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Electric scooters on Alexandria streets? City ponders ride-share program

At its meeting Monday night, the Alexandria City Council considered and then tabled an action that would have allowed Bird Rides to operate a ride-share scooter program within the city limits for one year.

Bird Scooter.jpg
Electric scooters from Bird Rides are being proposed for Alexandria. They could be used in the same places that bicycles are allowed within the city limits. (Contributed photo)

The possibility of allowing electric scooters on some city streets was considered and then tabled at Monday's Alexandria City Council meeting.

The council wants more time to study the idea.

A memorandum of understanding was drafted before the meeting that would allow Bird Rides to operate as a ride-share program within the city limits on a one-year trial basis.

Several Minnesota cities have recently authorized Bird Rides to operate in their jurisdictions, including Brooklyn Park, Mankato, Marshall, Grand Rapids and Albert Lea, according to City Planner Mike Weber.

There would be no direct cost to the city, Weber said.

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Bird Rides uses a GPS “geo-fencing” component that will prevent the scooters from operating in areas that the city doesn’t want them used.

Riders pay a fee, charged to their credit or debit card, through Bird’s app, which may include a ride start fee. Fees are based on distance or time, along with a required minimum fee. Pricing is subject to change.

After council member Roger Thalman made a motion to approve the agreement to trigger some discussion, he asked Alexandria Police Chief Scott Kent for his thoughts.

Kent said several questions needed to be answered – would they be allowed on Broadway or state highways? Would they be allowed on the Douglas Area Trails Association trails? Which city ordinances would need to be changed? He suggested the council have an open discussion on the topic to find the answers.

Mike Butler, representing Bird Rides, attended the meeting via Zoom and said that other cities, such as Marshall and Grand Rapids, faced similar situations as Alexandria, but ultimately decided to allow the scooters. He said about half of the cities the company has agreements that allow the scooters on trails.

City Attorney Tom Jacobson agreed with Kent that the council should take a closer look into the details before approving an agreement.

The council followed Kent's and Jacobson's advice, voting unanimously to table taking action.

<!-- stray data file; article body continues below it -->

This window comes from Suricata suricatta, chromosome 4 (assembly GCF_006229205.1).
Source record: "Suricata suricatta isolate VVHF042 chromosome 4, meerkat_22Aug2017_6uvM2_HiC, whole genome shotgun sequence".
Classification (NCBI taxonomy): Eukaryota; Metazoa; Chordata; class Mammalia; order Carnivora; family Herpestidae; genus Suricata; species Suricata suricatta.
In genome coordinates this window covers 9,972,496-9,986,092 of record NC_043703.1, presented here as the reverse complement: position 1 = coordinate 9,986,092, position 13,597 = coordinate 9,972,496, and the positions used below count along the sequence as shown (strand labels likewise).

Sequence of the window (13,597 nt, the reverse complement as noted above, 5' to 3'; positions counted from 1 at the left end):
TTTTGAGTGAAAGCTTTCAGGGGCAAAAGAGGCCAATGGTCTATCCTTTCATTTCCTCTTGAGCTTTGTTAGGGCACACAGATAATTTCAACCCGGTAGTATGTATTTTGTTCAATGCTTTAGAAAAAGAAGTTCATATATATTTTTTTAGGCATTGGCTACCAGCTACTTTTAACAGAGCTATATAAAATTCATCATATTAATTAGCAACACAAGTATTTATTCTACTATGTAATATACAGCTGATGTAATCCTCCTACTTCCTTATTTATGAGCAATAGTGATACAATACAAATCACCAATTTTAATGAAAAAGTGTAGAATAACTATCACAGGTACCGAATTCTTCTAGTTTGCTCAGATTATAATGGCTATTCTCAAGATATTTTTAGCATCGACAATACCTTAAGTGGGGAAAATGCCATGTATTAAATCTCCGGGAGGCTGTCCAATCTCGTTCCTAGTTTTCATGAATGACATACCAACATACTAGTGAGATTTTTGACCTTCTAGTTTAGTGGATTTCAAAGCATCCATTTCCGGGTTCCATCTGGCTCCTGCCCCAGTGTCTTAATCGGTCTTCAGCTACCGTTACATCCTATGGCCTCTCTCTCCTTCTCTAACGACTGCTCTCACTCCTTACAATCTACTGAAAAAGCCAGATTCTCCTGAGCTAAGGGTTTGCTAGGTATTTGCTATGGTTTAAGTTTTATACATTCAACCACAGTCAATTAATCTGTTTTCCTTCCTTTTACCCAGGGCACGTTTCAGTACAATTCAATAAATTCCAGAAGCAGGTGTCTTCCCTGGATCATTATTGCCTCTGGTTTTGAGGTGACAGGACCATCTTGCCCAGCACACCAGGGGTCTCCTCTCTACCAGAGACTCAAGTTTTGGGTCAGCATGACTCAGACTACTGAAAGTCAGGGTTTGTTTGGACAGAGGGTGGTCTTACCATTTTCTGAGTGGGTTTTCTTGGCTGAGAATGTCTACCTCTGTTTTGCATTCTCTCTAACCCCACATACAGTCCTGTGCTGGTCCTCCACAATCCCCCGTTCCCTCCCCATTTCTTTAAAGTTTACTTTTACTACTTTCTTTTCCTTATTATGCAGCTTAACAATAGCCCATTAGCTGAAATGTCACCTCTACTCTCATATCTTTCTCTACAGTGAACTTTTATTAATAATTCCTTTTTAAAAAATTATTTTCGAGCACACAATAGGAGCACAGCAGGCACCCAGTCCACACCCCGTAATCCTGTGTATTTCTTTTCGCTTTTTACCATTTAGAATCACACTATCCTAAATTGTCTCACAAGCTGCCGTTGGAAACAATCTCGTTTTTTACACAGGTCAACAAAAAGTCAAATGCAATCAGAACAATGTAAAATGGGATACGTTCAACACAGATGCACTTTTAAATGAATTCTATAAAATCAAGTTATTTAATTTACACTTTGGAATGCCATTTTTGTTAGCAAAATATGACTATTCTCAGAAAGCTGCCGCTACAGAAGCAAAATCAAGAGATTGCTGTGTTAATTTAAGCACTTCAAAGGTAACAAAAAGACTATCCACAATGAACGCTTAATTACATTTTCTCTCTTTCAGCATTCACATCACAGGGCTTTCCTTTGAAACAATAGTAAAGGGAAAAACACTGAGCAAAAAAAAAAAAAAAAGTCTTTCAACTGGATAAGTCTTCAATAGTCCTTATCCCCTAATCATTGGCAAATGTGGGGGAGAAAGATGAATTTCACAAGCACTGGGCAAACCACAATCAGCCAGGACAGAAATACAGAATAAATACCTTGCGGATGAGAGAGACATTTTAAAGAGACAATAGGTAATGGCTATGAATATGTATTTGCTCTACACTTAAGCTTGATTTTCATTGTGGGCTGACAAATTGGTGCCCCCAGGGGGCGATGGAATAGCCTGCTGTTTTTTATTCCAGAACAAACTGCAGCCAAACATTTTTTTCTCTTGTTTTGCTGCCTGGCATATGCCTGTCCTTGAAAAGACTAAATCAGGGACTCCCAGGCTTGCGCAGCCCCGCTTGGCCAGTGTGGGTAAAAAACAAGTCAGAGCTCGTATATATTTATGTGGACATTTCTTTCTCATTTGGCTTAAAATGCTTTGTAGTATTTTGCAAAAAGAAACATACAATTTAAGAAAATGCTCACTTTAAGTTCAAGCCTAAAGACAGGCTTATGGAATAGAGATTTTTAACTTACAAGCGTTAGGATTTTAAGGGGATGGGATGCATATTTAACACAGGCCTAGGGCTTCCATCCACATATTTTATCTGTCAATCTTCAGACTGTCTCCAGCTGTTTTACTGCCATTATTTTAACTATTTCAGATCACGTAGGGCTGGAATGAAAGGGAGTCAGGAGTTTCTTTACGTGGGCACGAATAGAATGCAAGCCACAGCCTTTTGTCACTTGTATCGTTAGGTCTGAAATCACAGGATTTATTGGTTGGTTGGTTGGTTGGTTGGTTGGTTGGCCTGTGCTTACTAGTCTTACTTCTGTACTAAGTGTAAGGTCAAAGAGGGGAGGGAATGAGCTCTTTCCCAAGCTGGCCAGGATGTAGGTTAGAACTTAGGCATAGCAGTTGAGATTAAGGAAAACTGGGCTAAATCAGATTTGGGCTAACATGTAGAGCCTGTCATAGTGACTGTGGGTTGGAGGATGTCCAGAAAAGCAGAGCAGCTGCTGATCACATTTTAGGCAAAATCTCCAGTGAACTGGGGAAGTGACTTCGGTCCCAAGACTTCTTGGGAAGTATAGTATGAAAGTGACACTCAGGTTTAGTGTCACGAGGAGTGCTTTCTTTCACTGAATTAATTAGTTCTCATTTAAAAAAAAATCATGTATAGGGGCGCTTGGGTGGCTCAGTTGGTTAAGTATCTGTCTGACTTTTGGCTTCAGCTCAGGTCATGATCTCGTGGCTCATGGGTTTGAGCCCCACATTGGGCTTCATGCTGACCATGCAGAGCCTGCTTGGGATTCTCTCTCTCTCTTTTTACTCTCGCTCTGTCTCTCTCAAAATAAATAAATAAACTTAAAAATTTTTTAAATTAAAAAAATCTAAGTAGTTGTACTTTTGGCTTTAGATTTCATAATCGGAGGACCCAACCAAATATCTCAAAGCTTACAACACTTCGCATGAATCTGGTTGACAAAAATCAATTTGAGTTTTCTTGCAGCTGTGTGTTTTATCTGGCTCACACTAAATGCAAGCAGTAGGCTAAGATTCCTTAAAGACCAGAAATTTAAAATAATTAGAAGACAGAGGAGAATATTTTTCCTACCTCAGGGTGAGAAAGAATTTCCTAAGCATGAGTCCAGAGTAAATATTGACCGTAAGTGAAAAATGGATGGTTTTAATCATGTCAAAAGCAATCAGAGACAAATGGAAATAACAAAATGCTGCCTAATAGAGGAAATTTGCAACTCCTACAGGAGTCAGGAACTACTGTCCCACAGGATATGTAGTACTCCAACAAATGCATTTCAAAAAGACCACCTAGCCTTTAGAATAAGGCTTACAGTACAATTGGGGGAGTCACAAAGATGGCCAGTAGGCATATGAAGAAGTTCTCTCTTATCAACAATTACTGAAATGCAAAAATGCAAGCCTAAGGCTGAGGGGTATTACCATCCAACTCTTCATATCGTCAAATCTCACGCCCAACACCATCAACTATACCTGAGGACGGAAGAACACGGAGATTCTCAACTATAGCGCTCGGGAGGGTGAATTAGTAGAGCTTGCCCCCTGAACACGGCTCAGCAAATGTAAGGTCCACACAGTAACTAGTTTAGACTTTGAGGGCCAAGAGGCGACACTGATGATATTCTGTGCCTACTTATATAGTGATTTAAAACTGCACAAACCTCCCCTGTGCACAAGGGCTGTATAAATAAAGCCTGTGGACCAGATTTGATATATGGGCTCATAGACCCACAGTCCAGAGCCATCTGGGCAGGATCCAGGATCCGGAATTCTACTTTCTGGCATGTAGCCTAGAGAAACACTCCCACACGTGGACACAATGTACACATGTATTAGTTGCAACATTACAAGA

Under the proposed agreement, the city or Bird Rides would have been able to terminate the agreement at any time without cause, upon 30 days of written notice.

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Other details that were proposed in the agreement:

  • The agreement applies to any proposed deployment of stand-up electric scooter sharing systems within Alexandria.

  • The scooters will be governed by rules applying to bicycles and are to be ridden on the street, and where available, in bike lanes and bike paths.

  • Scooter drivers must be 18 or older.

  • Bird Rides will provide contact information, including a toll-free telephone number, on each scooter for members of the public to make relocation requests or to report other issues.

  • The scooters will be available for rent from 4 a.m. to midnight.

  • Bird Rides will provide a minimum of 50 scooters when the program is launched.

  • Bird Rides will provide materials, videos and signs to promote safe and courteous riding and parking.

  • Bird Rides will provide data to the city as necessary to help with monitoring the program’s use.

  • Bird Rides will hold the city harmless from any actions, damages or claims brought against the city arising out of Bird Ride’s negligence.

  • Bike Rides will provide the city with proof of insurance coverage, including commercial general liability coverage of at least $1 million for each occurrence.

According to the company’s website, Bird is operating in more than 300 cities worldwide.
The speed of the scooters was not discussed but some online sites say they can go about 15 m.p.h.

Al Edenloff is the editor of the twice-weekly Echo Press. He started his journalism career when he was in 10th grade, writing football and basketball stories for the Parkers Prairie Independent.
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